• I take it you didn't see the 60 minutes interview with Walter Isaacson. Apple doesn't care about the money. They have $50 billion. In cash. This has absolutely nothing to do with money.

        To some extent, everyone cares about money - but also simply about success. If it stops working, why continue?

        There's another reason though why we might see Apple let up to some extent - with Steve gone, Tim Cook seems like a guy who would be less passionate about suing other companies.

        • Re:New Age (Score:4, Informative)

          by Xest (935314) on Friday November 04, 2011 @05:37AM (#37945466)

          "There's another reason though why we might see Apple let up to some extent - with Steve gone, Tim Cook seems like a guy who would be less passionate about suing other companies."

          You reckon?

          Apple only stepped up the litigation game when Jobs stepped down back in January, that's when they really took off with it. I'm actually concerned now Steve has gone despite Steve's anger towards the competition that this is more Cook's strategy, it just seems odd it started to head this way as soon as Cook started running things day to day and has escalated more and more the closer Jobs got to his death bed and hence the less involvement he was able to have with the company.

          There may be quotes now saying Jobs wanted to kill Android and such and an angry man he may have been, but he wasn't stupid - I can't say I ever liked Jobs but he didn't do what he did by thinking litigation was the solution to everything, he did it by pursuing strong product design and marketing. Cook? I'm not so sure, I get the feeling the litigation route is his favoured option because under him innovation has plummeted and litigation has rocketed.

      • Agreed. After reading the biography, I can see that Steve Jobs wasn't worried that these divices would cost him money. He was upset because he felt they were just cheap knock-offs of his own products.

        I hate hearing about how Apple doesn't innovate because "there were touch screen phones before the iPhone". Yes, their were, but they all sucked. They were harder to use than keypad phone. Then the iPhone comes out and it's not long before Google releases Android. How could anyone believe that Android is not ju

    • by AmiMoJo (196126) <.ten.3dlrow. .ta. .ojom.> on Friday November 04, 2011 @04:29AM (#37945206) Homepage

      Unfortunately Apple has almost unlimited cash reserves and the stakes are very high, so I doubt they will relent. If they can kill or cripple all competing products it will have huge financial ramifications for years, and not just for tablets by all future devices they can patent. Pumping a few hundred million into open warfare via the courts is easily justifiable.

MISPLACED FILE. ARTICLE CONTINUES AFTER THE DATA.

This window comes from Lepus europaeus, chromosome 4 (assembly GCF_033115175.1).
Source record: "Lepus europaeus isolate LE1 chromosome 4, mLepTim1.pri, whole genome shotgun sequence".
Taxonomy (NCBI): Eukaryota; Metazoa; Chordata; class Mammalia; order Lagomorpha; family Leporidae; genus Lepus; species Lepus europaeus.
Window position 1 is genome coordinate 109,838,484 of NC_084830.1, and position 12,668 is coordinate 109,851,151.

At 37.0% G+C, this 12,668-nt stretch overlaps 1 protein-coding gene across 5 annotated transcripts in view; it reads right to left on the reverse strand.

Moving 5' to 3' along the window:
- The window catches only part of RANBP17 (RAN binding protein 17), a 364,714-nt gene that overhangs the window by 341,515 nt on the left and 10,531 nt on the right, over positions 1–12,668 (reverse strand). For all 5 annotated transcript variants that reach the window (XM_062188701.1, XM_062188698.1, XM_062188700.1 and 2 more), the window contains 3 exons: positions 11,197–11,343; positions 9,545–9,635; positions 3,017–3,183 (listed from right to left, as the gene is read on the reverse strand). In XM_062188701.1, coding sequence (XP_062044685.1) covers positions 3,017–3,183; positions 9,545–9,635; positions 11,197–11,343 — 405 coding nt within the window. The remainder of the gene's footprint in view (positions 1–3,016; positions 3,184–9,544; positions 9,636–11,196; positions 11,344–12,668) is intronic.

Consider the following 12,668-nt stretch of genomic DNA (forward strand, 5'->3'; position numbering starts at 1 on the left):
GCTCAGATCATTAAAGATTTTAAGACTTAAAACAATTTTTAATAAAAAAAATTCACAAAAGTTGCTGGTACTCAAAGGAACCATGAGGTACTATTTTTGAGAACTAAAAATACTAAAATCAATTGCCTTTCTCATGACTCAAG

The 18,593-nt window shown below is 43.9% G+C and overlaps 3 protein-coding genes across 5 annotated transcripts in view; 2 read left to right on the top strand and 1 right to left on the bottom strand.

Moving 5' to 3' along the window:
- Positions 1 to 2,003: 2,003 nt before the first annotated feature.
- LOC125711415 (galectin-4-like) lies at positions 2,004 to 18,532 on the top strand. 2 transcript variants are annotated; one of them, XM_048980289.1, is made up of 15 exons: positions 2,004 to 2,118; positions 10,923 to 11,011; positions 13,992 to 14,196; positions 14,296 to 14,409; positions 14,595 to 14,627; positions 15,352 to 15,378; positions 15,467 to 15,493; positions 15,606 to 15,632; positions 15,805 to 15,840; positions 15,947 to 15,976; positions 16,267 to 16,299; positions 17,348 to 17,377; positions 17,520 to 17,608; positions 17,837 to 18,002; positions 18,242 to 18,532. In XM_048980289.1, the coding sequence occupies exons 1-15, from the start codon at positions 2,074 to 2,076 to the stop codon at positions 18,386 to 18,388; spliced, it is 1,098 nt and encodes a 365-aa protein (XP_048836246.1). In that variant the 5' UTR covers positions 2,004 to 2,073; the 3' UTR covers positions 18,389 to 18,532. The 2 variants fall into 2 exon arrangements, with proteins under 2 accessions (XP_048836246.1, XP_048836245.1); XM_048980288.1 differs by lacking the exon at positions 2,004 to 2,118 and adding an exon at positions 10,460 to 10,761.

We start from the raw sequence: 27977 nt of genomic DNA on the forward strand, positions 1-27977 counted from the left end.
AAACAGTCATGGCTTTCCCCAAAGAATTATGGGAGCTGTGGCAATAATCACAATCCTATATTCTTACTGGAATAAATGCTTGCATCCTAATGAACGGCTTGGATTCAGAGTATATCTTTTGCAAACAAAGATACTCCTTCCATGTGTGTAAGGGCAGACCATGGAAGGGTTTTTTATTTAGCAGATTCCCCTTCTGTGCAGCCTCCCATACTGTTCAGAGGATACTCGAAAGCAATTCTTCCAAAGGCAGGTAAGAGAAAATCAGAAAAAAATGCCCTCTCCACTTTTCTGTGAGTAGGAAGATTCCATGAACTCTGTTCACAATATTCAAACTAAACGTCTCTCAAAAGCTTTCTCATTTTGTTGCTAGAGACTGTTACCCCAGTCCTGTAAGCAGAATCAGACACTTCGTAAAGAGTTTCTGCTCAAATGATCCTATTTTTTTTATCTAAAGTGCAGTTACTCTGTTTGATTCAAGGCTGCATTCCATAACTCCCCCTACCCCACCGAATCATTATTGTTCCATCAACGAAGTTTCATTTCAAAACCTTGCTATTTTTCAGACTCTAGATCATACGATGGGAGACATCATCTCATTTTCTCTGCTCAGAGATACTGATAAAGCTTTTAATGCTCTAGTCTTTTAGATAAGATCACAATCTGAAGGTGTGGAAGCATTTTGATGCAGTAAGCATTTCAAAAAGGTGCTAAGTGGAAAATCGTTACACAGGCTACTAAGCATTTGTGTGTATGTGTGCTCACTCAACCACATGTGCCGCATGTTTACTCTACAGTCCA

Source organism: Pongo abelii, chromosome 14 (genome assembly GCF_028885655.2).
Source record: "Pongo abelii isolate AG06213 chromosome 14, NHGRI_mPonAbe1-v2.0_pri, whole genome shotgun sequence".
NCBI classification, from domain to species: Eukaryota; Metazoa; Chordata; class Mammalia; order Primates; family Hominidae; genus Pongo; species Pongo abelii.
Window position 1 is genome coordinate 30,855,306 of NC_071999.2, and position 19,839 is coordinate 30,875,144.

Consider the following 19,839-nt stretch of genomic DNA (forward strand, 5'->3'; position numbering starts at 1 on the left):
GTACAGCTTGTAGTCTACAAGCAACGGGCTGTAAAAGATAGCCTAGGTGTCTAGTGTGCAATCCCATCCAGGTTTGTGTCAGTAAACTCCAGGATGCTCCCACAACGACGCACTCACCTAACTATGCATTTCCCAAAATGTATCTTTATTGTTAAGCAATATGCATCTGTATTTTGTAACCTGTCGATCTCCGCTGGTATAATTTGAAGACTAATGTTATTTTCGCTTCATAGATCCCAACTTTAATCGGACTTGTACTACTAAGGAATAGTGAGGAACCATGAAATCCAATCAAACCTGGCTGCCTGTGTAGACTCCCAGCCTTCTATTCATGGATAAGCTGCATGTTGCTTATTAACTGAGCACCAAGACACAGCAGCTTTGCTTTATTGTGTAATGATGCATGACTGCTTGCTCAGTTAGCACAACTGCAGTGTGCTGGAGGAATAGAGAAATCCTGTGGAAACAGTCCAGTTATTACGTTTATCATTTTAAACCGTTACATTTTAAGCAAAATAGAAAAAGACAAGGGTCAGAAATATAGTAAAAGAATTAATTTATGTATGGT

The best solution would be for the EU to revise patent law to prevent its abuse. For that to happen some big EU companies will have to be attacked with clearly ridiculous patents, e.g. Airbus falling foul of a Boeing patent on "cylindrical flying machine with forward facing observation glass" or being forced to replace "rounded rectangular rubber rolling devices" with sled skis.

      • by JAlexoi (1085785)
        You mean the "application of doughnuts shaped rubber implements for flying apparati rolling elements"?
        Though ski's or rails could be cool for aircraft :-D
  • by IrrepressibleMonkey (1045046) on Friday November 04, 2011 @03:36AM (#37945020)
    The third article has an update stating that Apple didn't litigate this case, but MAY have been behind the original complaint. Surely we need something a bit more substantial than this before we break out the standard pro/anti-Apple rhetoric?
    • by X.25 (255792) on Friday November 04, 2011 @03:43AM (#37945056)

      The third article has an update stating that Apple didn't litigate this case, but MAY have been behind the original complaint. Surely we need something a bit more substantial than this before we break out the standard pro/anti-Apple rhetoric?

      Of course, Apple was not behind this. It was my dog.

      Because he's known to sue everyone (using retarded design patent claims), and he is gaining a lot from this.

      Bad dog.

      • Of course, Apple was not behind this. It was my dog.

        Because he's known to sue everyone (using retarded design patent claims), and he is gaining a lot from this.

        Bad dog.

        This was a complaint filed under criminal law. The complainant has not been disclosed. Does your dog have a history of filing criminal complaints? Does Apple? Does it matter? Or are you just happy to post the same ill-informed nonsense in any event?

        • by zachie (2491880)
          Seriously? Name the one company that is most likely (as in almost certainly) behind all this. I really can't find an alternative to apple. While there is no 100% certainty, you can't dismiss it as "nonsense"!
        • by JAlexoi (1085785)
          Granted the side of the type of complaint is most definitely overblown, but Apple is definitely the one's behind the complaint. Why in hell would they even think of lodging a complaint that could lead to a criminal investigation?
          But we already know that Jobs was a major dick and I wouldn't be surprised that the best dicks among the dicks are the lawyers.
        • by Raenex (947668)

          Does your dog have a history of filing criminal complaints?

          I'm guessing not.

          Does Apple?

          Yes. Hmm, do you think maybe it was Apple, and not his dog?!

          • by idontgno (624372)

            Couldn't be. Florian Mueller said it wasn't Apple, and legions of fanbois rose up in agreement.

            And we know they're both always right.

            It had to be Apple's evil twin. I mean, more evil.

            (is that possible?)

      • Dilbert? Is that you?

    • by gggggggg (862650)